Last week I went with a friend to The Lyric theatre in Hammersmith to see 4.48 Psychosis the Opera, by Philip Venables – an adaptation of Sarah Kane’s play 4.48 Psychosis. For those who may not be familiar with Kane’s play, it is about a character/characters who suffers/suffer from clinical depression. (There are no stage directions or characters listed) Suicide, self-harm and death are big themes in the play. But so is love – and the loss of it.
I first saw 4.48 Psychosis when it premiered at The Royal Court theatre shortly after Sarah’s death. I knew Sarah during the sixth form at school and would hang out with her in a small circle of friends, many of whom now identify as gay or lesbian. We were involved in numerous school plays together of which I have many fond memories. I then moved to Exeter to study Drama at Exeter University and a year later Sarah went to Bristol University. Some years later, we both ended up living in Brixton. And this was the last place where we met up, just the two of us, one evening in a pub. I remember the evening clearly – Sarah’s warmth and sharp wit and her genuine interest in my experience of Buddhist meditation. It was a shock when a mutual friend phoned to tell me Sarah had killed herself. And when I saw 4.48 Psychosis at The Royal Court in 2000, in the year following Sarah’s funeral, of course, it was very upsetting. In some respects, it did feel like a suicide note. But it was much more than this. It was an incredible piece of writing and the best production of the play I have seen so far.
But to return to 4.48 Psychosis The Opera. It was an all female cast comprising of six singers. Not long into the performance it struck me that Opera is a great medium for Sarah Kane’s play. Opera naturally deals with extreme emotions and experiences – death and the loss of love being two of them. In addition there is a real strong sense of rhythm to the language in the play which naturally lends itself to some kind of musical rendition.There are also references to rhythm and singing in the actual text:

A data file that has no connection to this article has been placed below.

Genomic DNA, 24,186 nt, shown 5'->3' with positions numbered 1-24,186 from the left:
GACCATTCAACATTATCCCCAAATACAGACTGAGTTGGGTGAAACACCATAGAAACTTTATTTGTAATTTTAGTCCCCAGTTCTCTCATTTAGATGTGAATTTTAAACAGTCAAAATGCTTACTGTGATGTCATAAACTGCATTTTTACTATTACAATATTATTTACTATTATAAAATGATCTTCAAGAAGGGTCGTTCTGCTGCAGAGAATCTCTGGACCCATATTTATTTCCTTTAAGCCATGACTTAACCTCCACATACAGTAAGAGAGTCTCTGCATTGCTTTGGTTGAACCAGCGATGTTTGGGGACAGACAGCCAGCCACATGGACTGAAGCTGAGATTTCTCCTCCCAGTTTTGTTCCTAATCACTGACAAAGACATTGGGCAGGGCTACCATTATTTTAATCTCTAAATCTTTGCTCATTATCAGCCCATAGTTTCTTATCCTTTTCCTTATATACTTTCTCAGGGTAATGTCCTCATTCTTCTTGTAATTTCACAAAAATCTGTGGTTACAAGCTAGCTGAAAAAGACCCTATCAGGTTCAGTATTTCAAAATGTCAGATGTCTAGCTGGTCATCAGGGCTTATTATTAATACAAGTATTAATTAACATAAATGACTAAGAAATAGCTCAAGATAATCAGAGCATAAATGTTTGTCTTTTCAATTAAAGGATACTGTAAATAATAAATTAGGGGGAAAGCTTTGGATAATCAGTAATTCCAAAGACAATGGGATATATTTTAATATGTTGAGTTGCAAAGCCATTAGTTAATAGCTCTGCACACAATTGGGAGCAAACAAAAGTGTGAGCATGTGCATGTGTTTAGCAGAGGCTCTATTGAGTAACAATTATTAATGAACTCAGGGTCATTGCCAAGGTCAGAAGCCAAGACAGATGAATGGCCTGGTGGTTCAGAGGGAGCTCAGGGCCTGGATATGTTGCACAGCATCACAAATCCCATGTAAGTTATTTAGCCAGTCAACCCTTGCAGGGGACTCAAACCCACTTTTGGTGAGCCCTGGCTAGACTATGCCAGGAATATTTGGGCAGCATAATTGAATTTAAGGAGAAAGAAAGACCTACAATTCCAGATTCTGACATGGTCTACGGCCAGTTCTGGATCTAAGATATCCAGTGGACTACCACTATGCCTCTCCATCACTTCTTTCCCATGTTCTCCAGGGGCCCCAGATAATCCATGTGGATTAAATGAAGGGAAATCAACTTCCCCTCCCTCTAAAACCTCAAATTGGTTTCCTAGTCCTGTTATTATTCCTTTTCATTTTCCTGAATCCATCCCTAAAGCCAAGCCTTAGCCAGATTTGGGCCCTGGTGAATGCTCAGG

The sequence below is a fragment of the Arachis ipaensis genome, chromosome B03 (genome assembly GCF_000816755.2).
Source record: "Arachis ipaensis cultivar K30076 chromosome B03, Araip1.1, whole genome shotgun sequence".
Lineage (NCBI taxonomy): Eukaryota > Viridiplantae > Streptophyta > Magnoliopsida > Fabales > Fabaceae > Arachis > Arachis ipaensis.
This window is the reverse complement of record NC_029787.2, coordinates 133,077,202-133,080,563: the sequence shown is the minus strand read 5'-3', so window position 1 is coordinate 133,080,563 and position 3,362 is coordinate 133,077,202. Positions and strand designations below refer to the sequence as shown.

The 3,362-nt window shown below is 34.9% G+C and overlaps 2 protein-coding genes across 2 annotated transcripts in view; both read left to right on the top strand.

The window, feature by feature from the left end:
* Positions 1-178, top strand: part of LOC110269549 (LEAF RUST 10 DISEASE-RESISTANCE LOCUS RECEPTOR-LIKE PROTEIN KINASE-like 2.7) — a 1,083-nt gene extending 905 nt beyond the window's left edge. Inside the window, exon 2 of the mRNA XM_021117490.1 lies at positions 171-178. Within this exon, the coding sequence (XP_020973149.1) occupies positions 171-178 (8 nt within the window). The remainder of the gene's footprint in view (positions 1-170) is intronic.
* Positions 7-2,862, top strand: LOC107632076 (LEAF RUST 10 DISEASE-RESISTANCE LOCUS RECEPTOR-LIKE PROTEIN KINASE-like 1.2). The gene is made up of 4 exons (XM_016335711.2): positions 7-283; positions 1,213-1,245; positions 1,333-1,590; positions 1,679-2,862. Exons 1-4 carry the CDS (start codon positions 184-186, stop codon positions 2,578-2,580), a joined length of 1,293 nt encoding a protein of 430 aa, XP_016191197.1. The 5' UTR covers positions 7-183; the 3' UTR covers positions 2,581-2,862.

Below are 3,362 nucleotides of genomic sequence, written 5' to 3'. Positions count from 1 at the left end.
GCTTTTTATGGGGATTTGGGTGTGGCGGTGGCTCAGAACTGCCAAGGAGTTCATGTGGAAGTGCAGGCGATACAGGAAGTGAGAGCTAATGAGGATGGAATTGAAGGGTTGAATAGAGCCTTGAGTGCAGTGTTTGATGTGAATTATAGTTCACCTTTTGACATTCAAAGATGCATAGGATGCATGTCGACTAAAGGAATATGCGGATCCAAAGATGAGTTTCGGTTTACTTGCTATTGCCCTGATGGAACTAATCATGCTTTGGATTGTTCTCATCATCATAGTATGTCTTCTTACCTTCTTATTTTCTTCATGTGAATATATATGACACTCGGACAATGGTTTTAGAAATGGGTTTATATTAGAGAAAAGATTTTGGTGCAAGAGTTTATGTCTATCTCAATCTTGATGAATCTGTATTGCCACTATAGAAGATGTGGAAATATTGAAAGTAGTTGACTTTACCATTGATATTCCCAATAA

‘I sing without hope on the boundary.’
‘I shall hang myself to the sound of my lover’s breathing.’
And the actual text (or most of it) from Kane’s play is projected above the stage and also onto the white walls of the set. I thought this worked particularly well, in part because Kane’s writing, which fluctuates between naturalistic and heightened poetic expression, is so exquisite and carefully crafted. As a writer, having the text to read throughout the play, made me realise yet again what a multiplicity of voices there are in 4.48 Psychosis. And how, in this regard it is very postmodern. The text includes Biblical references, lists concerning medication, lists of numbers, poetic passages, expanded definitions of words etc. There are also echoes from classical texts such as T S Eliot’s The Wasteland.
The musicians from the orchestra were positioned above the stage which inverted the usual convention and was all the more effective and powerful for it. Drums, hammers, and even a saw cutting through wood, served to reinforce the despair and anguish which are at the heart of the play. At other times, the music served to highlight the ineffectual and at times damaging role that the psychiatric system itself plays in mental illness. But I think the most disturbing music in the piece was the intermittent sound of what sounded like piped supermarket/elevator music. This was quite ‘Brechtian’ in the sense that it distanced you intermittently from the emotional content of the play.
I think it’s important that a play like 4.48 Psychosis, in the right hands, is adapted. (It takes a brave soul and artist to reveal/shine the light on a dark and difficult aspect of what it means to be human.) Kane herself said that she didn’t want any of her plays to become museum pieces. 4.48 Psychosis the Opera remained true to the essence of the play but came to it from a highly creative and interesting angle.
I leave you with two short extracts from the play which convey why, for me, this is a play just as much about love, or the loss of love:
‘Cut out my tongue
tear out my hair
cut off my limbs but leave me my love
I would rather have lost my legs
pulled out my teeth
gouged out my eyes
than lost my love.’
‘It is myself I have never met, whose face is pasted on the underside of my mind.’